Clothing, of course, is connected with sex, at least in our collective imagination. A glossy fashion catalog I received from an outfit called “H.I.M.” (“The Look. The Lifestyle. The Catalogue”) could not be steamier if it had come from the Dirty Ol’ Frenchman himself. It isn’t so much the pictures. There is no grappling or nudity. And the models are the same level-gazing, self-possessed, slightly bitchy-looking types you see everywhere, wearing the same clothes. (For the most part. I guess you could look long and hard through a Sears circular without coming across a “Backless Bikini” or a “Keyhole Thong.”) But the accompanying text simply drools. No entendre is left undoubled. If a jacket has a zipper, then it’s “to zip as you please, to unzip as you dare.” Everything is “enticingly sheer,” “shape-loving,” “cut to reveal.” In one dreamy caption–“8 a.m. You like it strong and dark; his has to be sweet & blond”–they’re talking about coffee, I think.
Here again, I’m reluctant to lean too hard on all this pillow talk. This is, after all, the world of ad copy. Where a shirt never comes in colors, always in “get-seen colors”–or “watch-out black”–for “follow-me impact.” Where even a clock is “more than just a timepiece.” It may be that I’m just uncomfortable with the possibility that somebody else’s sexuality is more intense, more all-devouring than my own. But my guess is that gays are no more preoccupied with sex than anyone else. Or, to put it more accurately, that the curve describing their preoccupation over time is the same sharply-rising-then-sadly-drooping one that applies to the rest of mankind.
I had another, much better look at gay culture once–and that is no doubt where this whole mix-up began. For a couple of years in the 80s, my wife and I rented an apartment in San Francisco’s Castro district. It was one of the nicest places we’ve ever lived in: a sunny, well-maintained one-bedroom with hardwood floors, high ceilings, a spacious kitchen, and beautiful views through bay windows. It was conveniently located–right on the subway line, in fact–and cheap, by San Francisco standards. The neighborhood was safe, lively, prosperous. And about half of the city’s huge population of gay men lived in or near it.
Believe me, I worried about that, especially at first. I worried that I was unwelcome there. I worried that I was too welcome. I avoided eye contact. I stayed out of bars. In two years, there was only one place in our neighborhood where I ever stopped in for a drink: a quiet, smoky, seedy place called Dicks. And before I set foot in it, I made damn sure that the apostrophe wasn’t missing for a reason.
All my precautions turned out to be unnecessary. For one thing, I had underestimated the basic decency of gay men. I wanted to be left alone; they knew how that felt. But there was another, sadder reason. By the time I got there, the gay men who lived in the Castro had other things on their minds. There were only two that I had any routine contact with: the frail young man who managed our building, and an older man who kept a store on the ground floor. They were friendly enough, but both of them seemed far away, preoccupied, most of the time. Far from forcing their attentions on me, they seemed to have some trouble keeping me in focus. This was especially true of the young manager, who often looked as though he had just been crying. Every conversation seemed to cost him an exhausting effort; he was like a sick man who struggled up in bed to be polite. Maybe he was sick. Or maybe he was grieving. I never asked.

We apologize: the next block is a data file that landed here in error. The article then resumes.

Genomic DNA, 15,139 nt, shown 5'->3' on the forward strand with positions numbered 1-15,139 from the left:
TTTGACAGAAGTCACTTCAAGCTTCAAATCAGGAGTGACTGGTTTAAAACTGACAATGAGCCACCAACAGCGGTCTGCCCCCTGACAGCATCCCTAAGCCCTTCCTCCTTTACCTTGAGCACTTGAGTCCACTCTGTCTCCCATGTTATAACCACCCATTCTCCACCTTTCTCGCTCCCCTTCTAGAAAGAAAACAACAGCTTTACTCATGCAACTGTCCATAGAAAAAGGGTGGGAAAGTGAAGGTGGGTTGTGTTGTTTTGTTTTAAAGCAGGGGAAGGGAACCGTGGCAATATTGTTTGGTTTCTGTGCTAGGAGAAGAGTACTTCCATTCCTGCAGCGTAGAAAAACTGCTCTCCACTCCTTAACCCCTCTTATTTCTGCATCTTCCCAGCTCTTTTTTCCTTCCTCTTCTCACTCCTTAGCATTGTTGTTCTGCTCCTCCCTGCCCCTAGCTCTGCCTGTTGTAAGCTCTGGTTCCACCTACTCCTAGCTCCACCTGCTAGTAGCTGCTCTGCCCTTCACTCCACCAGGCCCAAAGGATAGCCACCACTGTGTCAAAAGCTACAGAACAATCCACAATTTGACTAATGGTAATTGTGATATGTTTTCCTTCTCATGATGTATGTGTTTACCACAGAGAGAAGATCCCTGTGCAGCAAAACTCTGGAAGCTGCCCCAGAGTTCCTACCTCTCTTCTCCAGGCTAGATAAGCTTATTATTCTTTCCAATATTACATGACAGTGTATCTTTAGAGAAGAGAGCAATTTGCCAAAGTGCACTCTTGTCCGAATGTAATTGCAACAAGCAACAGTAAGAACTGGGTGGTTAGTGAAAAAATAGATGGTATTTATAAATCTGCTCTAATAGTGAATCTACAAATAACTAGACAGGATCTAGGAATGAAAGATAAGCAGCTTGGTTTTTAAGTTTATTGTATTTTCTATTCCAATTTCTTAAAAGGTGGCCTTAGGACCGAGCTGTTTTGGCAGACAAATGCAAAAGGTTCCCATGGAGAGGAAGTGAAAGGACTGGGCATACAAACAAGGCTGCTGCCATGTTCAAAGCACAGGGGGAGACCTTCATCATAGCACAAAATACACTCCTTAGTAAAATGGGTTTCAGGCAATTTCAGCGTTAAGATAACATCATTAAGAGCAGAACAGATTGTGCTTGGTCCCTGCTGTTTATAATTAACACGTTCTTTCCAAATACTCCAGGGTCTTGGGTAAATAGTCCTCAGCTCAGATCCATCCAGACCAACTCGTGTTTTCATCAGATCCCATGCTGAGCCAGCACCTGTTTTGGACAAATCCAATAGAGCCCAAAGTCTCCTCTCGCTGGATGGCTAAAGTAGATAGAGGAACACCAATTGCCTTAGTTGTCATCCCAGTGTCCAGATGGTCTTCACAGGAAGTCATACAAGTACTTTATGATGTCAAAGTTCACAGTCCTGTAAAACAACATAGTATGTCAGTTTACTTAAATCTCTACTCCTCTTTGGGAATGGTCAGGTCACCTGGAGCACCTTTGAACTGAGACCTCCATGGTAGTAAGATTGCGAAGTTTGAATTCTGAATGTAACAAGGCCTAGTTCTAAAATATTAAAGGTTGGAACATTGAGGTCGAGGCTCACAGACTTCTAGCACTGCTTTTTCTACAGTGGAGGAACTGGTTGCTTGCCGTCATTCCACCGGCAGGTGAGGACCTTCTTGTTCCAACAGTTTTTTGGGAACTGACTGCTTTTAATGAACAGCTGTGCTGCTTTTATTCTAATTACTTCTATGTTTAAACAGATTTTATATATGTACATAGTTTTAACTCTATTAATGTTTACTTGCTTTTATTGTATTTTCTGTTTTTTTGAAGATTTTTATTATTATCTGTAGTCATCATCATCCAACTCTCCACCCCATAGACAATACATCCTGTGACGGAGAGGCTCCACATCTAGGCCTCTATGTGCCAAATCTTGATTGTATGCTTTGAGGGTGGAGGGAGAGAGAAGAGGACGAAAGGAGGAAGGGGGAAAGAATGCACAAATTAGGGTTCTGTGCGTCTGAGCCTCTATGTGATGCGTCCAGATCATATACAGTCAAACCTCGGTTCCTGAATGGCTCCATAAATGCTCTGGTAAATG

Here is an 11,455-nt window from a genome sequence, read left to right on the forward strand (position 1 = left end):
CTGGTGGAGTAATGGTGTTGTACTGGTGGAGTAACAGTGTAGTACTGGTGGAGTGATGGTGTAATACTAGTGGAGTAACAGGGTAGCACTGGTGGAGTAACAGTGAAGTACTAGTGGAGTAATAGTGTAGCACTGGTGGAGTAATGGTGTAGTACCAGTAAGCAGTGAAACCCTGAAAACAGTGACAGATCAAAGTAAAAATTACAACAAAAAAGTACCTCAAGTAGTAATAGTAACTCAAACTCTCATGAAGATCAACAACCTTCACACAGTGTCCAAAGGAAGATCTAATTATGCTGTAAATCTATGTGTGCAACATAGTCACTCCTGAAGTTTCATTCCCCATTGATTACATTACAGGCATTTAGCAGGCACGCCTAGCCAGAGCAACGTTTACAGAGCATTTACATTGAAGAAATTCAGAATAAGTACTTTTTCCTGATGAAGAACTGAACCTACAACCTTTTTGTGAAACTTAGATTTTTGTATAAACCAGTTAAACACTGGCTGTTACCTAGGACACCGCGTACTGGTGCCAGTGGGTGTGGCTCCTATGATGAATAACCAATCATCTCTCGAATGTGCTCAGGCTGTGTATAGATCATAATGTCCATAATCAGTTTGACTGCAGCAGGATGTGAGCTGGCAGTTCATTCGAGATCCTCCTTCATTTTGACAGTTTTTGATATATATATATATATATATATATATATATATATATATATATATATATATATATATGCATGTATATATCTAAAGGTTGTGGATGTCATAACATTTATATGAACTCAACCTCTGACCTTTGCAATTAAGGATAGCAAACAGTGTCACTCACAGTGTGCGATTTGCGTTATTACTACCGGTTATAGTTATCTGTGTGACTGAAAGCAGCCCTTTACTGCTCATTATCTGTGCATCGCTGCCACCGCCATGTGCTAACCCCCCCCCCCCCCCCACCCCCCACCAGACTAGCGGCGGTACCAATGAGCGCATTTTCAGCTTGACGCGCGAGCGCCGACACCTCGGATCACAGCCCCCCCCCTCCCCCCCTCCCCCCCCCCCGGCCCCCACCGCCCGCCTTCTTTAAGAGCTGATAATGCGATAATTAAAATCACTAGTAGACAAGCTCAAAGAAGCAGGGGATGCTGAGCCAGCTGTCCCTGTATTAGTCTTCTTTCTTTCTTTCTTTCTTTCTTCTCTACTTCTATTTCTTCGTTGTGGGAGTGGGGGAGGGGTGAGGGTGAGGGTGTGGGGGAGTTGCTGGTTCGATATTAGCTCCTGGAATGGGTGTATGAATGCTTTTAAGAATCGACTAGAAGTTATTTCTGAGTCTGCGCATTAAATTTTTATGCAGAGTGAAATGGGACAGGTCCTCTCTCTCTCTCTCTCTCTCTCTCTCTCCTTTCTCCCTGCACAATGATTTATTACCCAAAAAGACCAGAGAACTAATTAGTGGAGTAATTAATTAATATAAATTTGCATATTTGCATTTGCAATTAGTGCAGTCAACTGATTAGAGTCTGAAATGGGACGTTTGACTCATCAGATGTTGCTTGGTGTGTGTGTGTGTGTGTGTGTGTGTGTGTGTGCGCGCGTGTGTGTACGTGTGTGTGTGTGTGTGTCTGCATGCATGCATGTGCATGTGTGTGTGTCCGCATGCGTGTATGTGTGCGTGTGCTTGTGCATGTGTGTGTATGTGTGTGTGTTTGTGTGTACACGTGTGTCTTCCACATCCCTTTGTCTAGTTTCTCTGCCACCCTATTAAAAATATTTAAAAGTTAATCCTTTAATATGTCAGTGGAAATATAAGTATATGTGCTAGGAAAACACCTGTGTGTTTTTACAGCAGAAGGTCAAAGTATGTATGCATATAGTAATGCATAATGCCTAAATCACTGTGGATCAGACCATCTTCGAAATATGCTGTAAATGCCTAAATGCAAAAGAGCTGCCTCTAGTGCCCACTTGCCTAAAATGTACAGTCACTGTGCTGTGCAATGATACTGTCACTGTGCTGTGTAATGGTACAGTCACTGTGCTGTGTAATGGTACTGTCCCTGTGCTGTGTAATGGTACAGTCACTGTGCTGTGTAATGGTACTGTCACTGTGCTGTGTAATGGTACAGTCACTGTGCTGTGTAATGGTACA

The Castro I lived in was not, by all accounts, the real Castro, the wide-open gay Mecca of the 70s. But traces of that lost city still remain. A practiced eye could find some, I suspect, in the catalogs and come-ons that show up in my mailbox–which seem to come from a younger place, where everyone is sassy and healthy and buff. And longings have no complications. And you can depend utterly on the kindness of strangers.
I remember a better, truer remnant of the old city. He used to turn up on our corner every Sunday morning, weather permitting, in roller skates, hot pants, headphones, and a kind of butterfly mask. Nothing else. He was hairy, paunchy, middle-aged. The rest of the week he may have been, for all I know, a plumber, an accountant, a cop. But on Sunday mornings, he was–well, I don’t know what he was. A chorus boy with the Ice Capades. He skate-danced in ecstatic silence in front of a vacant store on Market Street, and I never saw anything break through his absorption. And yet there was something welcoming about the sight of him. He was a symbol of the neighborhood, a friendly flag. The music on his headphones wasn’t audible, and I always assumed, from his movements, that he was listening to Swan Lake or something. But once I heard him singing under his breath, and it was “Staying Alive.”
I wish I could send him my catalogs. He would, I think, know how to take them in the proper spirit. And he might even like to order something. In which case I would call his attention to the Kama Sutra Weekender Kit. For $22, you get Pleasure Balm, Oil of Love, and Honey Dust.
And that comes, of course, with the feather applicator.
Art accompanying story in printed newspaper (not available in this archive): illustration/Kevin Kurtz.